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The Medicare program often paints a far rosier picture of hospitals’ pressure ulcer rates than is indicated by data collected bedside by nurses, according to a newly published study.

The underlying challenges identified by the University of Michigan researchers — of identifying and coding pressure ulcers — are familiar to long-term care providers. Hospitals’ administrative data is based on billing data generated by hospital coders, who interpret medical record notes left by physicians and wound care teams. Medicare considers this type of data to determine how many pressure ulcers occur at a hospital, which is posted on the Hospital Compare website and used in calculating financial penalties.

The researchers compared this administrative data with “surveillance data,” which was derived from the results of bedside skin assessments given by nurses. The team looked at 2 million all-payer administrative records from about 450 California hospitals and quarterly surveillance data from 213 hospitals in the state.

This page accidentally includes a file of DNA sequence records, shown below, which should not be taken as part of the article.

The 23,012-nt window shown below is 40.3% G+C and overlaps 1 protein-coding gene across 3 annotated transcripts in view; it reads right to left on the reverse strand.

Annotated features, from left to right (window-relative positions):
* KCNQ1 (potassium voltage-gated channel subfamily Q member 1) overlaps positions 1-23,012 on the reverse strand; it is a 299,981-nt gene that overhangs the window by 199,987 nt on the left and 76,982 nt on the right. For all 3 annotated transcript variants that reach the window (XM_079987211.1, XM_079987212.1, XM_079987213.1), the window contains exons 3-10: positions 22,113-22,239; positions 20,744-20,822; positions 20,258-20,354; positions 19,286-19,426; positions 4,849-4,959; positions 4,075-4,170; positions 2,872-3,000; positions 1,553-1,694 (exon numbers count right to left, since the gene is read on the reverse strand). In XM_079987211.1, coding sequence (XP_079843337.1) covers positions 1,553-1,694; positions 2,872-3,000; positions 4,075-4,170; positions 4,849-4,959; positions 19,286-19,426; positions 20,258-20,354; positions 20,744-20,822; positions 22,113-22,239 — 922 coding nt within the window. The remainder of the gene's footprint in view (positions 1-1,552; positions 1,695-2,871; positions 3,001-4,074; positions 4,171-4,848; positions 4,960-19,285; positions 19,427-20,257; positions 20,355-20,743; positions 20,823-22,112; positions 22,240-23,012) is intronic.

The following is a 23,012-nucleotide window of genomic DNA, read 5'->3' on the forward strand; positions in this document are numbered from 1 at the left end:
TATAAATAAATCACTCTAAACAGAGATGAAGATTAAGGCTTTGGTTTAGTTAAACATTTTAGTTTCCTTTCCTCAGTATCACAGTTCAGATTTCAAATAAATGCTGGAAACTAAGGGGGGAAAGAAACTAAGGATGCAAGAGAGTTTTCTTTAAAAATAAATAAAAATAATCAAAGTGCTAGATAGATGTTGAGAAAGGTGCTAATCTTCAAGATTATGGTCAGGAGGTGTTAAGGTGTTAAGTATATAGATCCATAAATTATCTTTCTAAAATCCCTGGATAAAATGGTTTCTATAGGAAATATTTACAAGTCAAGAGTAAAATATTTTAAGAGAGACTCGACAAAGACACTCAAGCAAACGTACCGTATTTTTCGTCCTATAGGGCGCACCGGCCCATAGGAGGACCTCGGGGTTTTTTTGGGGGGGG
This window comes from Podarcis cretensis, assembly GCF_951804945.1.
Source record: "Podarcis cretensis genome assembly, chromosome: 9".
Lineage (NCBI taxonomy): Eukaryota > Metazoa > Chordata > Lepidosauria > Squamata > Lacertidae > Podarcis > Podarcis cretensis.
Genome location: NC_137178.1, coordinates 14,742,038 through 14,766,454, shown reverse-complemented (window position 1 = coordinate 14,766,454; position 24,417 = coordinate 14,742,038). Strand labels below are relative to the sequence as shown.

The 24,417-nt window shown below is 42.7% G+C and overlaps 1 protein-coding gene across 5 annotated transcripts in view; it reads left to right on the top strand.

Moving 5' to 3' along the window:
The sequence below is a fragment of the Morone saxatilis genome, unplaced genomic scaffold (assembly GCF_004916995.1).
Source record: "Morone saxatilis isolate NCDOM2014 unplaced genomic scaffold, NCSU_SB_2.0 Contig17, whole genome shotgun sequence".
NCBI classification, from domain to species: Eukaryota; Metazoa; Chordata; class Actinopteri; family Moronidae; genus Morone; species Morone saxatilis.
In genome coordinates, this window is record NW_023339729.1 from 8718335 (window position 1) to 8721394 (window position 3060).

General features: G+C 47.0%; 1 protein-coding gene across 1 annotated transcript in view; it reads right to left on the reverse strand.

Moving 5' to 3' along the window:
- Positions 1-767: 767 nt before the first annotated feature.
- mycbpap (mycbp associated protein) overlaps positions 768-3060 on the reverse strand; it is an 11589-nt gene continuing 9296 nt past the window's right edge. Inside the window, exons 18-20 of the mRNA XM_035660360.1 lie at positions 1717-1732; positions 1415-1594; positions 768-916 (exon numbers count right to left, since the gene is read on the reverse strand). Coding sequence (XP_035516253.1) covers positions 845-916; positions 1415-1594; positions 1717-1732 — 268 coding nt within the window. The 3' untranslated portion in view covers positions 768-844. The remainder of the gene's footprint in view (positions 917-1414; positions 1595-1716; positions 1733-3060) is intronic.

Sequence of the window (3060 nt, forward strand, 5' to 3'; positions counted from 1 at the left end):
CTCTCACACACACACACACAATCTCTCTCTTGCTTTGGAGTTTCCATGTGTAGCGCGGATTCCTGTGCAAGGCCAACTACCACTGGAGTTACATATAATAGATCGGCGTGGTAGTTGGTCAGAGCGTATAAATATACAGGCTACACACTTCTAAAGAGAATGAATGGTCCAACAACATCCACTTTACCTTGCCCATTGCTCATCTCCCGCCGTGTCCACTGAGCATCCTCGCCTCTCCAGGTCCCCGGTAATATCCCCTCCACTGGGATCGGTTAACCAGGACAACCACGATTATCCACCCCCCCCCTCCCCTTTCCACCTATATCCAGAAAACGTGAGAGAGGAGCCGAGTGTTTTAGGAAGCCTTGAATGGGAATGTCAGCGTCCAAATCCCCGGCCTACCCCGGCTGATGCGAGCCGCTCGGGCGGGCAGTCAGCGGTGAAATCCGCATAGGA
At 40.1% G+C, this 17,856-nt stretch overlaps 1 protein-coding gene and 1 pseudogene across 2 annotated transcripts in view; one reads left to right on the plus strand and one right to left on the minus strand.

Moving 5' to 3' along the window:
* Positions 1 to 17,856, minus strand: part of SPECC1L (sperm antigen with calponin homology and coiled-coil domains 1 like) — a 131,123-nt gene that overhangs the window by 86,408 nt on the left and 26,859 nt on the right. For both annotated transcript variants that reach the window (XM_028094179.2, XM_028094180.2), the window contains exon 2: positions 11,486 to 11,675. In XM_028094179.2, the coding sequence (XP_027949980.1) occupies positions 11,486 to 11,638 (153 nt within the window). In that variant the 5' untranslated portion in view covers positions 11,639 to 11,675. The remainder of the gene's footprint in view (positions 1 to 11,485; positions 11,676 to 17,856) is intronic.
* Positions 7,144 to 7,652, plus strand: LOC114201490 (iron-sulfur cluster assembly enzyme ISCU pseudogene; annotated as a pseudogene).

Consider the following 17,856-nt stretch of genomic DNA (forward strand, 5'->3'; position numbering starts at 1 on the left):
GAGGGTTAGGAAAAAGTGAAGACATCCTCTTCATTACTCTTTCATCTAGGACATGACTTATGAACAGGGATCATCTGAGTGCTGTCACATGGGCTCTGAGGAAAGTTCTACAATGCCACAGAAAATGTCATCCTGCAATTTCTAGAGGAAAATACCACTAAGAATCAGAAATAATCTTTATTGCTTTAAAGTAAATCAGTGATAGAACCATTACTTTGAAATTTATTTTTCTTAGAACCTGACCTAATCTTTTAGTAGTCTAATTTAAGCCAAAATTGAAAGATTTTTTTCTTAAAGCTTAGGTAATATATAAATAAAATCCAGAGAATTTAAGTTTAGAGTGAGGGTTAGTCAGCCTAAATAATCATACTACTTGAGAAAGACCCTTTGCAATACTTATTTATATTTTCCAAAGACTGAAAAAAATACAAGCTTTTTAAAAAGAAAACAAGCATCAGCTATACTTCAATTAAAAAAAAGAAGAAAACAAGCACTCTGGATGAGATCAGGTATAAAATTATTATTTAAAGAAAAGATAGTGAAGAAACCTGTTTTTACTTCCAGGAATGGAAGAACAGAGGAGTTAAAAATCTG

Overall, the surveillance data resulted in pressure ulcer rates that were about 10 times higher than the rates based on administrative data, the researchers discovered.

“We found drastic differences in performance for bedsore rates depending on which type of data was reviewed — hospitals could be graded as either superior or below average depending on the type of data used,” said lead author Jennifer Meddings, M.D., M.Sc., an assistant professor in the Department of Internal Medicine.

The findings indicate the need for a more standardized approach to identifying and accounting for pressure ulcers, according to an editorial that accompanied the study, which was published Tuesday in the Annals of Internal Medicine. The editorial was written by Barbara Pieper, Ph.D., RN, from Wayne State University, and Robert S. Kirsner, M.D., Ph.D., from the University of Miami Miller School of Medicine.

“All providers need to learn pressure ulcer assessment and terminology and correctly record this information no matter how many other diagnoses a patient has,” Pieper and Kirsner wrote.